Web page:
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Nepal

Nepal Deficit and financing Stats

Definitions

  • Cash surplus or deficit > % of GDP: Cash surplus or deficit is revenue (including grants) minus expense, minus net acquisition of nonfinancial assets. In the 1986 GFS manual nonfinancial assets were included under revenue and expenditure in gross terms. This cash surplus or deficit is closest to the earlier overall budget balance (still missing is lending minus repayments, which are now a financing item under net acquisition of financial assets)."
  • Cash surplus or deficit > Current LCU: Cash surplus or deficit is revenue (including grants) minus expense, minus net acquisition of nonfinancial assets. In the 1986 GFS manual nonfinancial assets were included under revenue and expenditure in gross terms. This cash surplus or deficit is closest to the earlier overall budget balance (still missing is lending minus repayments, which are now a financing item under net acquisition of financial assets)."
  • Central government debt > Total > % of GDP: Debt is the entire stock of direct government fixed-term contractual obligations to others outstanding on a particular date. It includes domestic and foreign liabilities such as currency and money deposits, securities other than shares, and loans. It is the gross amount of government liabilities reduced by the amount of equity and financial derivatives held by the government. Because debt is a stock rather than a flow, it is measured as of a given date, usually the last day of the fiscal year."
  • Central government debt > Total > Current LCU: Debt is the entire stock of direct government fixed-term contractual obligations to others outstanding on a particular date. It includes domestic and foreign liabilities such as currency and money deposits, securities other than shares, and loans. It is the gross amount of government liabilities reduced by the amount of equity and financial derivatives held by the government. Because debt is a stock rather than a flow, it is measured as of a given date, usually the last day of the fiscal year."
  • Net incurrence of liabilities > Domestic > % of GDP: Net incurrence of government liabilities includes foreign financing (obtained from nonresidents) and domestic financing (obtained from residents), or the means by which a government provides financial resources to cover a budget deficit or allocates financial resources arising from a budget surplus. The net incurrence of liabilities should be offset by the net acquisition of financial assets (a third financing item). The difference between the cash surplus or deficit and the three financing items is the net change in the stock of cash."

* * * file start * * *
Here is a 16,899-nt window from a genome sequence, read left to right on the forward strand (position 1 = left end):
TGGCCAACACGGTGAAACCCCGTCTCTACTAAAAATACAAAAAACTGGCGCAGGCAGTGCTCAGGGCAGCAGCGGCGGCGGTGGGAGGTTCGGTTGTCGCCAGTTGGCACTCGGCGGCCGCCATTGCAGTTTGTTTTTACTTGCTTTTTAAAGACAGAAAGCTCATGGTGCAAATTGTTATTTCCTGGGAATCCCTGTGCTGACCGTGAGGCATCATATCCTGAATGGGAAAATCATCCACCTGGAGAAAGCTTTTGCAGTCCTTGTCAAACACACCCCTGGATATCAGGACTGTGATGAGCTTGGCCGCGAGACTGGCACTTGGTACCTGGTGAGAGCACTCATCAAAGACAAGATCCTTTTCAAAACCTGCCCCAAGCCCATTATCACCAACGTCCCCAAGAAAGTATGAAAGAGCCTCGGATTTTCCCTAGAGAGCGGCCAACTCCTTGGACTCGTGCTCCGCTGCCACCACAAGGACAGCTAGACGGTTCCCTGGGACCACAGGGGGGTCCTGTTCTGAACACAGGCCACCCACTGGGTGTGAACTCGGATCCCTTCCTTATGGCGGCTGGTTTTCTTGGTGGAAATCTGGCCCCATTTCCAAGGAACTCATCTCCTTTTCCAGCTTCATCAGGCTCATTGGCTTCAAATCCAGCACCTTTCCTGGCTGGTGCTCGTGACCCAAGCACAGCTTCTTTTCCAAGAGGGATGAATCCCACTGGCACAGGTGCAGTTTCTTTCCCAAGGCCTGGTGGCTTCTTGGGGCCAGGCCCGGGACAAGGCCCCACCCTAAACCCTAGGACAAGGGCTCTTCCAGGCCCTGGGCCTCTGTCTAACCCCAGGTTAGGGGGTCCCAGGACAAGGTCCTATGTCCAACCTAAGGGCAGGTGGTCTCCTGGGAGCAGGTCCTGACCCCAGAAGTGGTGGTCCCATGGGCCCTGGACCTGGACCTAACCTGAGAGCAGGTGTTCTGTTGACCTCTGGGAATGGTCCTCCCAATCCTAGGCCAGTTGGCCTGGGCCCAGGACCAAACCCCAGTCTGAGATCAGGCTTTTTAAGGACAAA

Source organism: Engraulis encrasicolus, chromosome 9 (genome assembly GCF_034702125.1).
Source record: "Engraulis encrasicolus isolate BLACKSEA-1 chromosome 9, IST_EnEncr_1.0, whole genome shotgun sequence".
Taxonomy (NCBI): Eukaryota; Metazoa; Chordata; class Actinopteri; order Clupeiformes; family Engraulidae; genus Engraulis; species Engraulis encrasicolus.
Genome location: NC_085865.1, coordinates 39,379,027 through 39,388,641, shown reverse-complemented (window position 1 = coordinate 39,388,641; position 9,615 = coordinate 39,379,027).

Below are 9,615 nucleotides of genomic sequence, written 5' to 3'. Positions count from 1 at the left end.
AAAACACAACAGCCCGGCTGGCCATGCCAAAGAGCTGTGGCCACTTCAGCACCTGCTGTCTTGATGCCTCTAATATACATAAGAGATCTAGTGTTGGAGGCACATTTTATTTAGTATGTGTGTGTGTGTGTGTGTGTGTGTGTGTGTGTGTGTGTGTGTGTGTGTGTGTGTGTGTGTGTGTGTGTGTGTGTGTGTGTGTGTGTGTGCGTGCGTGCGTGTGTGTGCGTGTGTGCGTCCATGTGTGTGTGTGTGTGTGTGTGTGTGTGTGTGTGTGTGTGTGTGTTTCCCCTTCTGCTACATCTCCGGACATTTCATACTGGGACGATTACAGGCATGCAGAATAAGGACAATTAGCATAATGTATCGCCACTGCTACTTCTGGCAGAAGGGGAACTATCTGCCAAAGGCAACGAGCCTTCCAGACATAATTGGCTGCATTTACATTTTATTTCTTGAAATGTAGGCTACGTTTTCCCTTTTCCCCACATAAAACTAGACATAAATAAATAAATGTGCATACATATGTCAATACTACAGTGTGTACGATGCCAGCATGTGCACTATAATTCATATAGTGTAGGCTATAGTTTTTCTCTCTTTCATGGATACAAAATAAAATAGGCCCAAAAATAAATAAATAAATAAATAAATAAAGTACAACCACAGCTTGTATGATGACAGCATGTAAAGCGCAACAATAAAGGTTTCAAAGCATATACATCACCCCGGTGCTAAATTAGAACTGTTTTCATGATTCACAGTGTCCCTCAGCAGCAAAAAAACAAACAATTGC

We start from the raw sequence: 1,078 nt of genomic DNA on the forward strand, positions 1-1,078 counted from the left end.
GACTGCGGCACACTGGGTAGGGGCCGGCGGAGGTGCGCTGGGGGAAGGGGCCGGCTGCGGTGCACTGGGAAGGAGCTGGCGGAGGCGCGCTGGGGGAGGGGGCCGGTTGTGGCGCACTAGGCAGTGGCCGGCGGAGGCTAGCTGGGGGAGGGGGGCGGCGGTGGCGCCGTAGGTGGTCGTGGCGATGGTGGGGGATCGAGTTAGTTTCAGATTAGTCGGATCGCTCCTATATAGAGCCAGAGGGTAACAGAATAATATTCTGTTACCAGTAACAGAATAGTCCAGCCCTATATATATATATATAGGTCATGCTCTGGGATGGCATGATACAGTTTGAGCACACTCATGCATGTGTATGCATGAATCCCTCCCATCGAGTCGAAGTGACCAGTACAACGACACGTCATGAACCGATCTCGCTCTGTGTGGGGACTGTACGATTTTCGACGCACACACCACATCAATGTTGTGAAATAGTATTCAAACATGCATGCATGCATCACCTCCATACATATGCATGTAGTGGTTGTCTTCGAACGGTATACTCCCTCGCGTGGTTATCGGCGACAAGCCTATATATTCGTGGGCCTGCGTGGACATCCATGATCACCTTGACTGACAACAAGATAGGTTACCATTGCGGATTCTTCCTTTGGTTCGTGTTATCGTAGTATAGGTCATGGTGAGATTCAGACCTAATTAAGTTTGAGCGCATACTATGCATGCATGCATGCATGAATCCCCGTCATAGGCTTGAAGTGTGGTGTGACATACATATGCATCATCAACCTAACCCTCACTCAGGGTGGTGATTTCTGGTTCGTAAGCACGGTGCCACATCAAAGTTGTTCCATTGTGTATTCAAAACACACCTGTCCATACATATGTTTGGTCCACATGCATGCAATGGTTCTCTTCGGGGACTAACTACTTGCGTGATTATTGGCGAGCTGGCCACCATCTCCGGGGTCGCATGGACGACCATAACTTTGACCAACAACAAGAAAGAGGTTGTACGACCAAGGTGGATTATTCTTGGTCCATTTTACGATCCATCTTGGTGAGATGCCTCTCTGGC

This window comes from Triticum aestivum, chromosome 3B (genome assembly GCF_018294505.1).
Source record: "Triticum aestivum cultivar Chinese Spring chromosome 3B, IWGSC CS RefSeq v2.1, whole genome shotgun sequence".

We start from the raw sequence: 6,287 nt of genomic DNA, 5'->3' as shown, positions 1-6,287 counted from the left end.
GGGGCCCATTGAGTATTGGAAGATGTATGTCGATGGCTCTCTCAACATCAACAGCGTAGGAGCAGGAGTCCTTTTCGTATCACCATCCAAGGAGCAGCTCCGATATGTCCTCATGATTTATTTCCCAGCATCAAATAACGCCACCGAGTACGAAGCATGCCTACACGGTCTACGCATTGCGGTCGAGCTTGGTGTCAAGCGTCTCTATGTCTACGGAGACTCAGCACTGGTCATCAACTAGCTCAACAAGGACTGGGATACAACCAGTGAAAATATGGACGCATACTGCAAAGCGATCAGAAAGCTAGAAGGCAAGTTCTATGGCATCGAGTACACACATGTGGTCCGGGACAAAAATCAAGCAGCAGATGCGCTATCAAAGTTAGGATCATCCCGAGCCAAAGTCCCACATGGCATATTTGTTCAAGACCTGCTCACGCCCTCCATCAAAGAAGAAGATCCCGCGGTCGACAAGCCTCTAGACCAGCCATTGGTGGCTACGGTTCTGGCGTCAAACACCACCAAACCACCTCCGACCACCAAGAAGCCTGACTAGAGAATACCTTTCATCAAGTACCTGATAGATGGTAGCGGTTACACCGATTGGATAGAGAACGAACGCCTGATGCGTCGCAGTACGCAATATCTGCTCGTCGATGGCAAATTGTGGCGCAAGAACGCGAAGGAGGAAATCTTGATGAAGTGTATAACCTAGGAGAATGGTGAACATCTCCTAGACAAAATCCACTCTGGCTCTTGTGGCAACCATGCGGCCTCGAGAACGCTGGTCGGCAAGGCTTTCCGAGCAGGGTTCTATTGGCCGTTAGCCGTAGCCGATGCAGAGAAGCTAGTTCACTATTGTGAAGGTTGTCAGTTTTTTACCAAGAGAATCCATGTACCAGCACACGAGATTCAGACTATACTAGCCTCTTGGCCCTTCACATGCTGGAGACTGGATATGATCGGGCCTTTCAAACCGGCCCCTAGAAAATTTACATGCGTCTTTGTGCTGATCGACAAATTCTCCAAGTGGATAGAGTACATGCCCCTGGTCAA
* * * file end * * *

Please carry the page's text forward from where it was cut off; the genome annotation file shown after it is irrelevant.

• Net incurrence of liabilities > Domestic > Current LCU: Net incurrence of government liabilities includes foreign financing (obtained from nonresidents) and domestic financing (obtained from residents), or the means by which a government provides financial resources to cover a budget deficit or allocates financial resources arising from a budget surplus. The net incurrence of liabilities should be offset by the net acquisition of financial assets (a third financing item). The difference between the cash surplus or deficit and the three financing items is the net change in the stock of cash."
  • Net incurrence of liabilities > Foreign > % of GDP: Net incurrence of government liabilities includes foreign financing (obtained from nonresidents) and domestic financing (obtained from residents), or the means by which a government provides financial resources to cover a budget deficit or allocates financial resources arising from a budget surplus. The net incurrence of liabilities should be offset by the net acquisition of financial assets (a third financing item). The difference between the cash surplus or deficit and the three financing items is the net change in the stock of cash."
  • Net incurrence of liabilities > Foreign > Current LCU: Net incurrence of government liabilities includes foreign financing (obtained from nonresidents) and domestic financing (obtained from residents), or the means by which a government provides financial resources to cover a budget deficit or allocates financial resources arising from a budget surplus. The net incurrence of liabilities should be offset by the net acquisition of financial assets (a third financing item). The difference between the cash surplus or deficit and the three financing items is the net change in the stock of cash."
STAT AMOUNT DATE RANK HISTORY
Cash surplus or deficit > % of GDP -0.98% 2005 46th out of 95
Cash surplus or deficit > Current LCU -5,761,000,000 2005 60th out of 95
Central government debt > Total > % of GDP 41.16% 2009 3rd out of 3
Central government debt > Total > Current LCU 395.11 billion 2009 1st out of 3
Net incurrence of liabilities > Domestic > % of GDP 1.06% 2009 2nd out of 3
Net incurrence of liabilities > Domestic > Current LCU 10.13 billion 2009 1st out of 3
Net incurrence of liabilities > Foreign > % of GDP 0.05% 2009 1st out of 2
Net incurrence of liabilities > Foreign > Current LCU 500.6 million 2009 1st out of 2

SOURCES: International Monetary Fund, Government Finance Statistics Yearbook and data files, and World Bank and OECD GDP estimates.; International Monetary Fund, Government Finance Statistics Yearbook and data files.

Citation

Nepal Economy > Government debt > Deficit and financing Profiles (Subcategories)

Net incurrence of liabilities 4